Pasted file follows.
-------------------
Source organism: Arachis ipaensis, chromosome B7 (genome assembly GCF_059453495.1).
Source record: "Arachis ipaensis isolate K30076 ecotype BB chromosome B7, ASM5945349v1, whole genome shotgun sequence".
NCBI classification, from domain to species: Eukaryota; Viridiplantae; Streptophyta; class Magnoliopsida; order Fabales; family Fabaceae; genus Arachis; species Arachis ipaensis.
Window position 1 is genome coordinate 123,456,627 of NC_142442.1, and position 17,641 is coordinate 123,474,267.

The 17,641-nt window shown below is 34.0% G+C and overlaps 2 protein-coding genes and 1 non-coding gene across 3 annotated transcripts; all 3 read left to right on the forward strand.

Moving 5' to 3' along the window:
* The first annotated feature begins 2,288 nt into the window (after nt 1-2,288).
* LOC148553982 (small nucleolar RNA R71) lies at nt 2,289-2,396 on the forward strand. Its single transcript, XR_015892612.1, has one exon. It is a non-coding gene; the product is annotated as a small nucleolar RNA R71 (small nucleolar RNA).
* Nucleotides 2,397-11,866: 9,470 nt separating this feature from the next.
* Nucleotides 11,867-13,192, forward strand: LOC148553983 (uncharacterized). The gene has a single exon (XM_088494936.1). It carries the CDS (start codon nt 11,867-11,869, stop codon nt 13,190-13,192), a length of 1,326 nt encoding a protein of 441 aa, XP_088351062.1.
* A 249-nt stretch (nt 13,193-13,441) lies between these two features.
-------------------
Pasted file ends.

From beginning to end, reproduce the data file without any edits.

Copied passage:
Source organism: Arachis ipaensis, chromosome B7 (genome assembly GCF_059453495.1).
Source record: "Arachis ipaensis isolate K30076 ecotype BB chromosome B7, ASM5945349v1, whole genome shotgun sequence".
NCBI classification, from domain to species: Eukaryota; Viridiplantae; Streptophyta; class Magnoliopsida; order Fabales; family Fabaceae; genus Arachis; species Arachis ipaensis.
Window position 1 is genome coordinate 123,456,627 of NC_142442.1, and position 17,641 is coordinate 123,474,267.

The 17,641-nt window shown below is 34.0% G+C and overlaps 2 protein-coding genes and 1 non-coding gene across 3 annotated transcripts; all 3 read left to right on the forward strand.

Moving 5' to 3' along the window:
* The first annotated feature begins 2,288 nt into the window (after nt 1-2,288).
* LOC148553982 (small nucleolar RNA R71) lies at nt 2,289-2,396 on the forward strand. Its single transcript, XR_015892612.1, has one exon. It is a non-coding gene; the product is annotated as a small nucleolar RNA R71 (small nucleolar RNA).
* Nucleotides 2,397-11,866: 9,470 nt separating this feature from the next.
* Nucleotides 11,867-13,192, forward strand: LOC148553983 (uncharacterized). The gene has a single exon (XM_088494936.1). It carries the CDS (start codon nt 11,867-11,869, stop codon nt 13,190-13,192), a length of 1,326 nt encoding a protein of 441 aa, XP_088351062.1.
* A 249-nt stretch (nt 13,193-13,441) lies between these two features.